(1744) Cerchneis tinnunculus objurgatus.
THE INDIAN KESTREL.
Falco tinnunculus objurgatus Stuart Baker, Bull. B. O.C., xlvii, p. 106 (1927) (Nilgiris). Tinnunculus alaudarius. Blanf. & Oates, iii, p. 428 (part.).
Vernacular names as in the other races.
Description. Differs from the other races in the very brick-red colour of the plumage of the male and the very rich and red plumage of the female. In both sexes the under parts are very rufous.
Colours of soft parts as in the other races.
Measurements. , wing 225 to 240 mm.; tail 147 to 159 mm.; culmen 16 to 17 mm. wing 234 to 255 mm. ; tail 155 to 169 mm.
Distribution. A resident breeding-form in Ceylon, Travancore, and the hill-ranges of Mysore and Southern India. It has long been known to breed about the Gairsoppa Falls and in the Nilgiris ; both Bourdillon and Stewart knew it to breed in North and South Travancore ; it has also been obtained in June and July in the Nelliampathy Hills, whilst Davidson also believed it to breed in the steeper and more rugged ravines and hills in the Kanara District of Bombay. It is certainly a non-migratory race but to what extent it wanders in Winter it is difficult to say. There is a specimen in the British Museum obtained in the Laccadives.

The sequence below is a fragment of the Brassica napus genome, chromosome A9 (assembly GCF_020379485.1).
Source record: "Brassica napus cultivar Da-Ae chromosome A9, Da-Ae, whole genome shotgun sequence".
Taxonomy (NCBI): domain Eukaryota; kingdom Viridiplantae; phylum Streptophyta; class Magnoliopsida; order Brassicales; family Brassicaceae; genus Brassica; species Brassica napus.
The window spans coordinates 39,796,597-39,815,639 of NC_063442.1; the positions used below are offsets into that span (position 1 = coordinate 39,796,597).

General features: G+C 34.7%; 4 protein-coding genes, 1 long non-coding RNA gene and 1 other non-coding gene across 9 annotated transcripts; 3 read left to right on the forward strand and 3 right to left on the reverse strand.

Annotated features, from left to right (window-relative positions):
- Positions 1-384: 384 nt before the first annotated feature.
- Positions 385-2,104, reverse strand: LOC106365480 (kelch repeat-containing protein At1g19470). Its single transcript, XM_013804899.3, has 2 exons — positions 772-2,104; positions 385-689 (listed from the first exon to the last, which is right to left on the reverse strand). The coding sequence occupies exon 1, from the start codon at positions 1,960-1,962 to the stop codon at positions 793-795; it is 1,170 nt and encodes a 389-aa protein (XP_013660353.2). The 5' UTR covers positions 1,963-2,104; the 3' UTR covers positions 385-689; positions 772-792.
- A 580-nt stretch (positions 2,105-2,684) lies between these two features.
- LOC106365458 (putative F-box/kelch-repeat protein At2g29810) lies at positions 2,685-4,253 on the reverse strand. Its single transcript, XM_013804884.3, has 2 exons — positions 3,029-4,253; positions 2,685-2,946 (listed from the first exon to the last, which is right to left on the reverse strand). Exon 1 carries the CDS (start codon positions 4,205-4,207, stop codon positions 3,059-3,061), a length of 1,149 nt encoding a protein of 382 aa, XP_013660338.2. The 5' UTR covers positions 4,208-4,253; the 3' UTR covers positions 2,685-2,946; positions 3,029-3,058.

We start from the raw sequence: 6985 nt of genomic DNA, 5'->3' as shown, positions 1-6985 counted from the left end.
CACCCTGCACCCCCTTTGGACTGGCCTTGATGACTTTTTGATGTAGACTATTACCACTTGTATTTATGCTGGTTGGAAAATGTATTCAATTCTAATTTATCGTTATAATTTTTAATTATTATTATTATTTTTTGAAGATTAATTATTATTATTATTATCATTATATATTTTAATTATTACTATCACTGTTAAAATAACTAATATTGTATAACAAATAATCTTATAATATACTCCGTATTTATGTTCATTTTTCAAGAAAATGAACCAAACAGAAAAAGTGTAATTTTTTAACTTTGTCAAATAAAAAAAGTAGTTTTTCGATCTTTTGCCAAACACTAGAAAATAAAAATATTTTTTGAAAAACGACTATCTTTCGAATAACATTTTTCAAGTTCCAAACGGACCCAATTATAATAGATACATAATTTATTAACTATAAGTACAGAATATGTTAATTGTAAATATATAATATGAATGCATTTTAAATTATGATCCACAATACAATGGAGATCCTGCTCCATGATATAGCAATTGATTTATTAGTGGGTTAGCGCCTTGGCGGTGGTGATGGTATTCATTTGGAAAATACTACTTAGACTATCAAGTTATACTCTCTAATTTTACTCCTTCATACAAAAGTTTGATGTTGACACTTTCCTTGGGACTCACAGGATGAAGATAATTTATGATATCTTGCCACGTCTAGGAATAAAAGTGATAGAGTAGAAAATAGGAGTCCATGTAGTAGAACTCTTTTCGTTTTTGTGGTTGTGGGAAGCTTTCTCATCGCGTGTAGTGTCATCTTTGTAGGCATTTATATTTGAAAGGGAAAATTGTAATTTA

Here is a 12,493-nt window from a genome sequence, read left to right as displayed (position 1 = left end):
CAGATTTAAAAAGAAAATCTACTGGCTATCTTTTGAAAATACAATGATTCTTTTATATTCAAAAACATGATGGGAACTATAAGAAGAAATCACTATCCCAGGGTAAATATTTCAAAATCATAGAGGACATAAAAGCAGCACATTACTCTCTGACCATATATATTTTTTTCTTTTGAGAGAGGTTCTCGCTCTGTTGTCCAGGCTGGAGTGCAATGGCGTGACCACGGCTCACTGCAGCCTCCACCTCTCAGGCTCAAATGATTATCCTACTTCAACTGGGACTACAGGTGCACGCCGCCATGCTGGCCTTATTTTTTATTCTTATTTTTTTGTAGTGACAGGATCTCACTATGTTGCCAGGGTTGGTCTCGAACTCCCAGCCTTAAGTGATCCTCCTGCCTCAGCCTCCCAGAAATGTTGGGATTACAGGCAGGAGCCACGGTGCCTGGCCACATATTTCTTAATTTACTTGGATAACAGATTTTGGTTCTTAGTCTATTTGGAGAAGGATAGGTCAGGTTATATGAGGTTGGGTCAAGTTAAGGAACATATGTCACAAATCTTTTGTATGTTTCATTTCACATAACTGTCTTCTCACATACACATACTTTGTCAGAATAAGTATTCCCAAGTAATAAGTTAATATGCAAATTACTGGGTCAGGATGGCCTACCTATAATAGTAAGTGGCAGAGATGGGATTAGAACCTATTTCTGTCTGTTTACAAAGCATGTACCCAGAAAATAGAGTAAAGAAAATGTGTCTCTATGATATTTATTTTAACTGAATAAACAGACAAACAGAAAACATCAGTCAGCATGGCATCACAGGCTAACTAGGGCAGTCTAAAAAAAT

Nidification. The Indian Kestrel lays in February, March and April, Car dew also recording eggs as early as January in the Nilgiris. It is known to breed freely in these hills between 4,000 and 7,500 feet, the summits; it is also supposed to breed at Mahableswar and in the Western Ghats and it certainly breeds in Travancore during these same months. Nests taken have all been in holes and crevices or on ledges on cliffs, with the exception of a twice-occupied nest found by Darling which was built on the top of a dead stump of a tree about 14 feet from the ground. I have seen no eggs of this race, nor are there any in the Hume Collection in the British Museum.
Habits. Those of the species except that it does not appear to be migratory in the true sense of the word. In the breeding-season it is confined to the hill-country, where alone suitable breeding-places are available but in the non-breeding season it scatters far and wide over the plains of Southern and Central India.